I like to believe that I am aware of my strengths and weaknesses but that doesn’t make me immune to the tides of everyday life carrying me whichever way it wants. I still overlook things, I still get emotional, physical and un-gentle. 

It’s about adopting a real, gentle lifestyle – not just gentle parenting. 

… This post is all over the place. It’s life though, isn’t it? 

Racism.

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It has been a couple of months since my last post, and the reason is simply: I was too busy mommy-ing. Today, though, I felt like I really needed to get something off my chest.

Growing up as a foreigner is not easy.  First off, when you are growing up, the immense pressure to fit in makes it that much harder to find out who you are.  Assimilation is so convenient and powerful – first it started with my clothes, then my friends, then my thoughts.  It eats away at you – little by little – and if you are like me, eventually it completely consumes you.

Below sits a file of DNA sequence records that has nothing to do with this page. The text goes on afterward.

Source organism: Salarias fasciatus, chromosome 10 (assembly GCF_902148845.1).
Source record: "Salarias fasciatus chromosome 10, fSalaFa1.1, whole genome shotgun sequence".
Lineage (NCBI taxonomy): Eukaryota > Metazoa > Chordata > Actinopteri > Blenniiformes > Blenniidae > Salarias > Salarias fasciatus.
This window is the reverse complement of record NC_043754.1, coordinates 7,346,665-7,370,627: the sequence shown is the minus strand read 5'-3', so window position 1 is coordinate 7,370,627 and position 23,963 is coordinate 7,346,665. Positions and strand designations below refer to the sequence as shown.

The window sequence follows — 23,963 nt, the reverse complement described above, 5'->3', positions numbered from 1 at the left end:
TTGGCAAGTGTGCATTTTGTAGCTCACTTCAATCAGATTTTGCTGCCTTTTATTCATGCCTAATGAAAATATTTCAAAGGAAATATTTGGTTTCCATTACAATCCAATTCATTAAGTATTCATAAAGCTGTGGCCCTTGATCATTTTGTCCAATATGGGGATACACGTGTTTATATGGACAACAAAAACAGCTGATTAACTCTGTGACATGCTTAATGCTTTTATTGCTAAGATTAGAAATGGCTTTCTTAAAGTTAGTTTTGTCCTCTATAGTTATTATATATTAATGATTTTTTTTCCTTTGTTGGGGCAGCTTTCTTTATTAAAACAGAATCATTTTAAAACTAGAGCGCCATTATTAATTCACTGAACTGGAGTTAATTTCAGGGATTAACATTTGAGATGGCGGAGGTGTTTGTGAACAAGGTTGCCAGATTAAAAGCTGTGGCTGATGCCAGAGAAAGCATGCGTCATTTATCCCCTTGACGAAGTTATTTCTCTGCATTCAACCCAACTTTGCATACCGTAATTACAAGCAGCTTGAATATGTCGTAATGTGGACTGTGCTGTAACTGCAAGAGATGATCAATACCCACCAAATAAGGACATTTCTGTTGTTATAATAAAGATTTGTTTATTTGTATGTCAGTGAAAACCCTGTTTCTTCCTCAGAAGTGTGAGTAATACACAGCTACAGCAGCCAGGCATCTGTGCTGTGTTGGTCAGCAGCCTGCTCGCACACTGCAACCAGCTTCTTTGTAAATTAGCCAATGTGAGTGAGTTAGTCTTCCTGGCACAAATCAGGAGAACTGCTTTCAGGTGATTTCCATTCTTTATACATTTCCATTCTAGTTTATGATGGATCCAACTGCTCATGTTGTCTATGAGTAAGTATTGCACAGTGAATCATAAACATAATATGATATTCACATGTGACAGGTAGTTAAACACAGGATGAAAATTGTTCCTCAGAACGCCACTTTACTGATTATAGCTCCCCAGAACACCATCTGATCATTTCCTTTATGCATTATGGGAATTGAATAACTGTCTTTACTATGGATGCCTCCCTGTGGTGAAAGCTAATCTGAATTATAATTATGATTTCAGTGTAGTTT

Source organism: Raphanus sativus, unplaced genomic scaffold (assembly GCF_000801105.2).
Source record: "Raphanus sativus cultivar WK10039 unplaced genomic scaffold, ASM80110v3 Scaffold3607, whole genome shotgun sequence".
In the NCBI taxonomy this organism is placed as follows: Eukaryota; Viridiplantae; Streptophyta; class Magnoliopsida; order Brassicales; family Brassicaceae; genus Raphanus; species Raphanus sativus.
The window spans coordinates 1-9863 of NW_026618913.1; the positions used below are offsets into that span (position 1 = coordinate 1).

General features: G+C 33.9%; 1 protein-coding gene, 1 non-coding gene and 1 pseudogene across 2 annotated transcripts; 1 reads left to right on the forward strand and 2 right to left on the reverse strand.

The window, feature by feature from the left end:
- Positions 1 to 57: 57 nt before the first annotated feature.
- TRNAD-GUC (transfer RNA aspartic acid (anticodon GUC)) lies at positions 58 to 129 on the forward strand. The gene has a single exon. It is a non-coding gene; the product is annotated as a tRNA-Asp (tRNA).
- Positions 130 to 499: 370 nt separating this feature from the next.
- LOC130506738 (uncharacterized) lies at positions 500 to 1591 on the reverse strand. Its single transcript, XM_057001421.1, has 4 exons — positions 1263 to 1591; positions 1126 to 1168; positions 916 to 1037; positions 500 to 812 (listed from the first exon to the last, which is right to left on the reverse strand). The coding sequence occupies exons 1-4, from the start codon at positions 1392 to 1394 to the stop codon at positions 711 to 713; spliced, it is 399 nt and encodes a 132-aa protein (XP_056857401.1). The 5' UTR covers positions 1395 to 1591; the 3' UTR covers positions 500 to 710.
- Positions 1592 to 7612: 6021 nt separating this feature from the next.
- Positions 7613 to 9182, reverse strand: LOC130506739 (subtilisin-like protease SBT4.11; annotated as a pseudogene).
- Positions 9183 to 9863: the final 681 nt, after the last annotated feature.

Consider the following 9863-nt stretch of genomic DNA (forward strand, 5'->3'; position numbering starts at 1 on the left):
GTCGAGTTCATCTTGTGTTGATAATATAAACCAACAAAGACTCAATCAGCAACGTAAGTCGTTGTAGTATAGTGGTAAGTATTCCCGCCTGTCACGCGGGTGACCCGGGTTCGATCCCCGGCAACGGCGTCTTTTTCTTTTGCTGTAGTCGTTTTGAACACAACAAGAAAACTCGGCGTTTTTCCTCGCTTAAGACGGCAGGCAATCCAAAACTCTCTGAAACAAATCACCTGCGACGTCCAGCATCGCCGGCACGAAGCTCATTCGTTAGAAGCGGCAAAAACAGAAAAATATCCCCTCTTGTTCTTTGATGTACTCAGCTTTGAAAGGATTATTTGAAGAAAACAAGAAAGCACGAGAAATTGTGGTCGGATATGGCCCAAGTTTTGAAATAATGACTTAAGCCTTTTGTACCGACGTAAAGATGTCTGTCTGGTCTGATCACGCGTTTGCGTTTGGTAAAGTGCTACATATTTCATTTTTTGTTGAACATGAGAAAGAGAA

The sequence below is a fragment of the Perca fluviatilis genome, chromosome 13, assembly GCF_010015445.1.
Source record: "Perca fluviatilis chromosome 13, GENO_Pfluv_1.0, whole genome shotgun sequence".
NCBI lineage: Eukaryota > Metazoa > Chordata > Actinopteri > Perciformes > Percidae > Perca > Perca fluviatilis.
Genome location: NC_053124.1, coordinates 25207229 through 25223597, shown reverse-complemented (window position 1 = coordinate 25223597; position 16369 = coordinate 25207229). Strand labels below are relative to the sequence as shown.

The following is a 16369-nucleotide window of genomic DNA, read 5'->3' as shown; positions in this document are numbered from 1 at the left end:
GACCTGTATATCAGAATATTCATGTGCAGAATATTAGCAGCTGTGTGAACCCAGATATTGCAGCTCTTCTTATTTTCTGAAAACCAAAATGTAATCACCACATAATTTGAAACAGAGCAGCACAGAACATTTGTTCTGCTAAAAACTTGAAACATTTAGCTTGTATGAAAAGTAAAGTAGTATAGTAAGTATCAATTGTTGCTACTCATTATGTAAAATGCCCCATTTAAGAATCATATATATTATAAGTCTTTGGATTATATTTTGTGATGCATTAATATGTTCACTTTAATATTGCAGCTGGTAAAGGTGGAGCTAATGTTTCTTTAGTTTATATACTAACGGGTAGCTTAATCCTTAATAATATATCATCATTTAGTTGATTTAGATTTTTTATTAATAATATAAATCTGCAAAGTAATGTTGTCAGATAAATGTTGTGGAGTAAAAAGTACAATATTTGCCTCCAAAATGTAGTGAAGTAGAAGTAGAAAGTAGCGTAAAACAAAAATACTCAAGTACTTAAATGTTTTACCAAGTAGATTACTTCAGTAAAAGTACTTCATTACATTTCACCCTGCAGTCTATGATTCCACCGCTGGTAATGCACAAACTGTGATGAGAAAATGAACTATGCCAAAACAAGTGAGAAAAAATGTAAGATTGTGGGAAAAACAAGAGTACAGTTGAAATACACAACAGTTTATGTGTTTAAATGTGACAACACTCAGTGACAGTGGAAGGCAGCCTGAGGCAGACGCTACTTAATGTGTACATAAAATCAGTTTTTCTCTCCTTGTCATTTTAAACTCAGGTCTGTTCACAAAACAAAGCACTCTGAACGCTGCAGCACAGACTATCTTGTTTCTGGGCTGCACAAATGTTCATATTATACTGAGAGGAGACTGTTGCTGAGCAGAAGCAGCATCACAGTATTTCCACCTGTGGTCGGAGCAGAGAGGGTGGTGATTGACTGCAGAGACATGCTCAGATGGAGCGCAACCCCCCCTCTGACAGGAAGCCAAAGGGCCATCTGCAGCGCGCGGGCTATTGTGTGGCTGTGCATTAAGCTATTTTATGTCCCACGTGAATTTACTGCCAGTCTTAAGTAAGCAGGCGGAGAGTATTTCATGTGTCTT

My husband is American, with little to no idea what his heritage truly is.  I am Vietnamese – I speak, read and write the language. But I also speak, read, and write English and French.  And like my husband, I don’t know my true heritage.

My husband has not dealt with racism – other than racist comments his family blurts out.  Usually, I smile politely when someone is being racist – it gets a little hard when these “someone’s” are your in-laws/family members/friends.  And I personally never saw the harm in it – I always justified it as “everyone’s racist, unless you act on it, it’s okay.”  But is it? Is it okay to be racist?

No.  The short answer is No.

It is NEVER okay to racist.  And when you’re a parent, it means that much more.

Racism starts in our thoughts. So if we can curtail our thoughts, we can change our perception and then, our behaviors.  Children are not born knowing races and colors – and I will ensure that my children are not going to be racist assholes.  This much I promise.